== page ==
Yet contrary to popular belief and the uneasiness of animal rights activists, Church Point chickens don’t have it nearly as bad as you might think. No chicken was harmed in the making of this Mardi Gras celebration. Though the Courir runners and riders chase probably hundreds of chickens, they don’t kill them. They catch them and stick them back in cages on the so-called chicken truck, and someone comes and buys them—alive and clucking—the next day. These chickens really do come home to roost.
The time-honored tradition is to catch chickens to cook in a gumbo for all the revelers to eat, but that’s easier said than done. Although there’s a chicken in every pot, it’s not one that’s been freshly caught and killed. That simply wouldn’t be practical. “It takes too long to bring all the chickens back, kill the chickens, clean them, and put them in for the gumbo. It’d be like 9:00 at night before they would be able to eat,” Richard says.
Therefore, while everyone is busy chasing chickens, the gumbo is already cooking—made with other chickens that met a much earlier demise. This means that Mardi Gras chickens are really the lucky ones. They may be exhausted and stressed from running around all day like, well, chickens with their heads cut off—but they will, in fact, escape that very fate.
As a matter of fact, pursuing poultry might be rougher on the chaser than the chicken, and it’s not for the chickenhearted. “You’re gonna get bumped into, run into. You might get elbowed by accident,” Richard explains. Between 600 and 800 men take part in the Church Point Courir, and they all push and shove to catch a chicken at all costs. “Do you want to get in that lineup to go chase a chicken? If you have the boulons to do it, go ahead,” Richard says. But it’s dangerous, and no one would blame you if you simply chickened out.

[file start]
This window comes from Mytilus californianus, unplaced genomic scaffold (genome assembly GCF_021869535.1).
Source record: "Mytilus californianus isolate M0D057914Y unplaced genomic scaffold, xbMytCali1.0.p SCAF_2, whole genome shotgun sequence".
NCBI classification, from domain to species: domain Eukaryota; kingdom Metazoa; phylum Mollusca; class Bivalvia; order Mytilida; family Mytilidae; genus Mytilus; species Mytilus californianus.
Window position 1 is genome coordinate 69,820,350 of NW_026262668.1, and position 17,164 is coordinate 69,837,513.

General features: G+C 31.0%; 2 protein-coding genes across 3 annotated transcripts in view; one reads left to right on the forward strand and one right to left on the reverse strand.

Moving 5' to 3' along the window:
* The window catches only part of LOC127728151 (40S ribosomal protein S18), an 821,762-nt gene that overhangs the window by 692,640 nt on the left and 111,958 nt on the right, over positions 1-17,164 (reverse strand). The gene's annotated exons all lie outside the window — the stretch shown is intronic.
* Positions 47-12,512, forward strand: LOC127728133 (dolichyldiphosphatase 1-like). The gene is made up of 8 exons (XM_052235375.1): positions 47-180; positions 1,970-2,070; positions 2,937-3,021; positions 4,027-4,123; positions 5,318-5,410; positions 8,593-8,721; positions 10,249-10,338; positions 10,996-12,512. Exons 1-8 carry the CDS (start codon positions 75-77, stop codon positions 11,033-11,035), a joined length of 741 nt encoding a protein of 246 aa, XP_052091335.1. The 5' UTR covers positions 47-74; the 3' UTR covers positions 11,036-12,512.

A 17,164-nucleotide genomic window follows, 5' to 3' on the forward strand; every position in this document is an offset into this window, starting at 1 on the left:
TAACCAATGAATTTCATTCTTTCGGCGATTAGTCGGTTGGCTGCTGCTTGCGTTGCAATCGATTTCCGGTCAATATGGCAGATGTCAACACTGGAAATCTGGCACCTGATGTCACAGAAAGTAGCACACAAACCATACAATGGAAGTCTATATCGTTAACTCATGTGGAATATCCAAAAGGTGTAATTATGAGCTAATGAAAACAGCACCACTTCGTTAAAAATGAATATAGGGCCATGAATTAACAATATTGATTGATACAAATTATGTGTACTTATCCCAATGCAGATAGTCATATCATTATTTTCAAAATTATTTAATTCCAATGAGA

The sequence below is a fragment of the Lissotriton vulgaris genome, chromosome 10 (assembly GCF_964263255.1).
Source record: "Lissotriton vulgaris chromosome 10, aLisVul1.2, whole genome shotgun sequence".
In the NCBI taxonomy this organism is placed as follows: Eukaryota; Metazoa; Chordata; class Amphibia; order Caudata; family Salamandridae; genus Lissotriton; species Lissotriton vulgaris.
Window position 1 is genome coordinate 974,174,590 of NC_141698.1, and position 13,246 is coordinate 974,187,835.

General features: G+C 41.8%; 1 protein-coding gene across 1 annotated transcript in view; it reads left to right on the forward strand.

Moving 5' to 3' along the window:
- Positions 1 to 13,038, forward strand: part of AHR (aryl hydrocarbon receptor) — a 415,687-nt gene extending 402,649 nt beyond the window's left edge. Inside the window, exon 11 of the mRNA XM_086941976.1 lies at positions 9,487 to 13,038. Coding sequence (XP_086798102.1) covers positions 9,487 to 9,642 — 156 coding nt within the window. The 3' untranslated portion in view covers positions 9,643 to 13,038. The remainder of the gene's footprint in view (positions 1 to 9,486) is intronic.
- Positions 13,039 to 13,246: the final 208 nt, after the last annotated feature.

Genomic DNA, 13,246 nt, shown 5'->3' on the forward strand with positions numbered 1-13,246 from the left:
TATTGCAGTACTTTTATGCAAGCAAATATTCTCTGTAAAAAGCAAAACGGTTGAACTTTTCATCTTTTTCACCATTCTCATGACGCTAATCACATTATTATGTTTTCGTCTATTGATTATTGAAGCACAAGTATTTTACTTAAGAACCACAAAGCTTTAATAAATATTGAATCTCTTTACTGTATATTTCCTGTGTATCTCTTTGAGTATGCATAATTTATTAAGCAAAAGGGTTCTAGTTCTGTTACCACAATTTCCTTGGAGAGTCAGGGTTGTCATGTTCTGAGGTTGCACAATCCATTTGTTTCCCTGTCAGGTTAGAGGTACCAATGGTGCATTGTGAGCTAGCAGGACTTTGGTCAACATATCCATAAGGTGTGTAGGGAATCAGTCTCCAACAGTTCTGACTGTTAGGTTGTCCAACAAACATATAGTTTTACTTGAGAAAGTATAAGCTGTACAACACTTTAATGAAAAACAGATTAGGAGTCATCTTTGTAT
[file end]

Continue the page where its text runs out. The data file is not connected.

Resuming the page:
“Unlike in Eunice, we’ve never had anyone killed in Church Point. We’ve had some injuries: people falling off a horse, being kicked by horses; somebody might have been chasing a chicken on the roof and fallen off the roof,” Richard says. Or, there was the time that 15 men chased a chicken up a tree and got shocked by some nearby electrical wires. But even that couldn’t stop them. “People poured beer on their faces, and they got up and started chasing after the chicken [again],” Richard recalls.
The iconic costumes of Cajun Mardi Gras are yet another important aspect of the overall experience. Bright and colorful with plenty of fringe and patchwork, the homemade costumes look a little like they were pieced together with glue and whatever scraps were kicking around on the sewing room floor, but that’s kind of the look they’re going for. They also wear masks crafted out of everything from cloth to old window screens with buttons and other such implements glued on.